Against All OddsArchie Mac |
Author: Piesse, K and Browning, M
Rating: 3.5 stars
Many will not remember but back in the day there weren’t Test series played in Australia every season. This was the case in the summer of 1966-67 and Against All Odds is the story of the Victorian cricket team and their underdog victory in the Sheffield Shield.
While there was no home Test series that summer, Australia were touring South Africa (they lost emphatically) and five of Victoria’s best were on the tour – Bill Lawry, Keith Stackpole, Ian Redpath, Bob Cowper and Graeme Watson. The team that was left was a combination of unknowns and a couple of nearly men, at the time anyway, in Alan Connolly and Ken Eastwood.
This mishmash of talent was skilfully pulled together by the captain, Jack Potter. Most of the players agreed that Potter was the best captain they ever played under and he was to use this man management talent to later become a well respected coach.
The tactics employed by Potter (Pottsy) and embraced by his young team appear ahead of their time and add to Potter’s reputation as a teacher and thinker on the game, and all this for $7 a day. With such poor financial reward it is no wonder so many talented cricketers from this period retired before the age of 30.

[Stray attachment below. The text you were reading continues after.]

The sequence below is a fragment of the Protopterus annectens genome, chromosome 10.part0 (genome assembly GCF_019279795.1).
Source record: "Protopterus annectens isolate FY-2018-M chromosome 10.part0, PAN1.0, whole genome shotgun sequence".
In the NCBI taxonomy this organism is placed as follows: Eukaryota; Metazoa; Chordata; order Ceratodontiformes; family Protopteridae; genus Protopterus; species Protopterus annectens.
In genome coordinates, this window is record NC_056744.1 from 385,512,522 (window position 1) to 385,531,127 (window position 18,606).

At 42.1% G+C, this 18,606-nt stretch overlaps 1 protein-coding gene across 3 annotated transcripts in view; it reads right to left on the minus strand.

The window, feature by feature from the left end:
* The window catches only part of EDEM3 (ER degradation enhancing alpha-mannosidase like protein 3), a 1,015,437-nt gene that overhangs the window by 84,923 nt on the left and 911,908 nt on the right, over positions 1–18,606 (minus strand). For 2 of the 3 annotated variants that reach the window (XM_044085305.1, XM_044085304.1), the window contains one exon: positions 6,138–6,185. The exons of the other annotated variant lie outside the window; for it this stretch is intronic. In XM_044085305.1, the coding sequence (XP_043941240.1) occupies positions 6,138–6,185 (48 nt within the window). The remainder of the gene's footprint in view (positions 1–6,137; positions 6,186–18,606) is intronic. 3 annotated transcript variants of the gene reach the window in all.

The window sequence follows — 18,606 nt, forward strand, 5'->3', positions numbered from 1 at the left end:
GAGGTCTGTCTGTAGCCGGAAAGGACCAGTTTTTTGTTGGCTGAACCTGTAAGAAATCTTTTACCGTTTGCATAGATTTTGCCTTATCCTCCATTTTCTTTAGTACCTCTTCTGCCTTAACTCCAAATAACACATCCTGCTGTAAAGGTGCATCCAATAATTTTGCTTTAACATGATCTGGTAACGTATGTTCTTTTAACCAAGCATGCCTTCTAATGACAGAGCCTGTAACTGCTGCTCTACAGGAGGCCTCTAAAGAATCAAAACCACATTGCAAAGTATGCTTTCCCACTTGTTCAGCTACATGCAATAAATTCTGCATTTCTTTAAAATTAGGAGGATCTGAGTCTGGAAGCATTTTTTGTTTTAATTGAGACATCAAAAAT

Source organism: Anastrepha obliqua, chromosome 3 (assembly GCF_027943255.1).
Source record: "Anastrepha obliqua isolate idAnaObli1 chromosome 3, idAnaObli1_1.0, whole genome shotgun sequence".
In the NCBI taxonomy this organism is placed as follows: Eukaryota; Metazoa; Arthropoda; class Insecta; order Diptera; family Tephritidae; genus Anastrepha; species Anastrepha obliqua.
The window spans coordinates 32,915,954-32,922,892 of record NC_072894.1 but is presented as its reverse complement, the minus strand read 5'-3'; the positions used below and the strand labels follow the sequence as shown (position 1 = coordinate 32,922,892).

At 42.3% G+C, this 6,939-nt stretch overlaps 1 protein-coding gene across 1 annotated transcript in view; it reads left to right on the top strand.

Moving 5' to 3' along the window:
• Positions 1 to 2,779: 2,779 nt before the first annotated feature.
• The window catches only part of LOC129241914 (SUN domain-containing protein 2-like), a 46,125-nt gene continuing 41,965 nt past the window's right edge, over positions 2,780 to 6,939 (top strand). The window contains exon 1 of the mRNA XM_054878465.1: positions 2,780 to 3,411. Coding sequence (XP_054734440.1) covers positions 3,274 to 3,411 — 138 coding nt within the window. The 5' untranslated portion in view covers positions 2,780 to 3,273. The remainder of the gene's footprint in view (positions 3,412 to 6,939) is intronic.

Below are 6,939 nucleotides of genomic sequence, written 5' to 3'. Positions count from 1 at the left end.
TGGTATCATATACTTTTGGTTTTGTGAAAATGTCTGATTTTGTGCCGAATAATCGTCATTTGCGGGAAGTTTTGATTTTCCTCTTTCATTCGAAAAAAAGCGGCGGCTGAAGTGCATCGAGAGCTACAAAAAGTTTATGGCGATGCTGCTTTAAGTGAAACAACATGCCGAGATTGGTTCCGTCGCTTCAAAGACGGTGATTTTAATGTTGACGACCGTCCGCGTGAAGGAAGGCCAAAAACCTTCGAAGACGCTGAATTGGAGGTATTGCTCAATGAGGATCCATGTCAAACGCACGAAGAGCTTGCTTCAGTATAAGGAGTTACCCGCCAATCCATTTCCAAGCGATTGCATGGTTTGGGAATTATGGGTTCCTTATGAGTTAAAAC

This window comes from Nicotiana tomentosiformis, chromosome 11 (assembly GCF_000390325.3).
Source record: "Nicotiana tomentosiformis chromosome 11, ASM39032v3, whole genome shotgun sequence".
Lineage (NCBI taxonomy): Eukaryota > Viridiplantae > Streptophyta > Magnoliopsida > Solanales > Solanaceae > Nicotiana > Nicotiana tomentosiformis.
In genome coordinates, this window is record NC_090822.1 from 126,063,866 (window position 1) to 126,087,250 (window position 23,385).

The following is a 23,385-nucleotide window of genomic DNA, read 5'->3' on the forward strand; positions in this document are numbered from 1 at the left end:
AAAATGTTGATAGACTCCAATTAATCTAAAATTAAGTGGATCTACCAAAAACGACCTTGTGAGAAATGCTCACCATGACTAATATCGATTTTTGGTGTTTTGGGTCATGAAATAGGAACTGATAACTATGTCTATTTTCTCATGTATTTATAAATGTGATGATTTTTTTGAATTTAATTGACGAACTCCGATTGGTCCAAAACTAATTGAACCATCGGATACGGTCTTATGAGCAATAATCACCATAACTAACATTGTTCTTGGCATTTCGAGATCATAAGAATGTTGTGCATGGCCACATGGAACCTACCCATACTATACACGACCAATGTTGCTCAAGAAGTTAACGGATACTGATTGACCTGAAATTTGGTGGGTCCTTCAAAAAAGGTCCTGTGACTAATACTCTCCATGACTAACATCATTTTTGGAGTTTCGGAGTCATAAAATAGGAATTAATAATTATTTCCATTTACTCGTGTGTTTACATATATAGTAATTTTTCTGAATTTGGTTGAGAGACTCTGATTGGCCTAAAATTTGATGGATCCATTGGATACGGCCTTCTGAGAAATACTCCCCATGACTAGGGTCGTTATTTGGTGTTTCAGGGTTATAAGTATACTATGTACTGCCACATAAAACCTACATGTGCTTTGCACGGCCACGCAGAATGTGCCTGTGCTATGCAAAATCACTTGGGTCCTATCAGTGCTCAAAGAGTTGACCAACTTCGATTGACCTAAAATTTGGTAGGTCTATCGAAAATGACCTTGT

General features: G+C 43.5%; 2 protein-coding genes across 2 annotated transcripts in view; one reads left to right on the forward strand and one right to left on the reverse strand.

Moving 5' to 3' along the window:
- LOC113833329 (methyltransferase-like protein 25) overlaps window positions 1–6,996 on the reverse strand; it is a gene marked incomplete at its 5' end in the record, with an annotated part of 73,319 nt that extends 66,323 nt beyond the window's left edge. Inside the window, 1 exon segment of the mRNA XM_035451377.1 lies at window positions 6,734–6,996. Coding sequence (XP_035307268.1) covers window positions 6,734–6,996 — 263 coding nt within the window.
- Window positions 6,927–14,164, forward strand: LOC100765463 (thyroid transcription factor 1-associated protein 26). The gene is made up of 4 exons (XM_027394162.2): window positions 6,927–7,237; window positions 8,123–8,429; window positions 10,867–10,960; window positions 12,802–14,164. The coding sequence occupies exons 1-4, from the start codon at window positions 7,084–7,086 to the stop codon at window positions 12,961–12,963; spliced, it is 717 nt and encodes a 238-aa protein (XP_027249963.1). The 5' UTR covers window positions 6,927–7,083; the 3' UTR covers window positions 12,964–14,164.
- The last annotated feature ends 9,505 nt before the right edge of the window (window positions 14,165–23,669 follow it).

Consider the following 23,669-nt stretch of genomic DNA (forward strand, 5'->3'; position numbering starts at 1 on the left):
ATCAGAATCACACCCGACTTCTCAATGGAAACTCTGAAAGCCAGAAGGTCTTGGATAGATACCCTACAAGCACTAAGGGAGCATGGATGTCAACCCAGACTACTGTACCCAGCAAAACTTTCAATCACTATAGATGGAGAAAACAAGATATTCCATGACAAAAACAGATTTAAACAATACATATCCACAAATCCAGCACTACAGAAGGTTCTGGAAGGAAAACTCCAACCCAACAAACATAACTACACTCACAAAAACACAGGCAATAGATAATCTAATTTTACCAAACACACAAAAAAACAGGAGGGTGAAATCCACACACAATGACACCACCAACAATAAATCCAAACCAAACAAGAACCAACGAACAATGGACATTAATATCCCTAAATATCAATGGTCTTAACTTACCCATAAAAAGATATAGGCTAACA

The book takes us through each game but rather than a perfunctory ball by ball description the authors have chosen to focus on a couple of different Victorian players and their perspective of the match in question. These brief depictions are unique and take you into the Victorian dressing rooms and explore the frailties of the players.
Alan Connolly claimed the most wickets for Victoria and his efforts not only helped his team to the title they catapulted him back into the Australian Test side. It seems that Connolly was bowling reverse swing throughout the season without actually realising or understanding how. One wonders what might have happened to fast bowling if he had unlocked the secret before Sarfraz Nawaz.
Apart from Al Pal (Connolly) we meet all the Victorian participants including some real characters in wicket keeper, Ray ‘The Slug’ Jordan; Bruce ‘The Tonker’ Thomas and John ‘The General’ Grant, a fast bowler who didn’t quite make it to the next level. In fact it seems they all had nicknames which sometimes made it hard to follow who was who, although this is mitigated by an excellent index that provides all the players’ monikers.
In following an Australian domestic season Against All Odds is a rare beast in Australian cricketing publishing. Perhaps this is because of the, in relative terms, truncated nature of an Australian domestic season. The 1966-67 season, for example, featured just eight shield matches per state. England on the other hand has produced some fine books on domestic seasons such as Mods & Blockers; 8 Days a Week; It Never Rains, but then in years gone by the Championship has on occasion comprised as many as 32 matches, and to date has never seen less than 16 games played.
It is to be hoped that the quality of Against All Odds, will see a proliferation of similar books on domestic Australian cricket seasons. The book is available from Ken Piesse at www.cricketbooks.com.au and is in a limited edition format of 221 copies.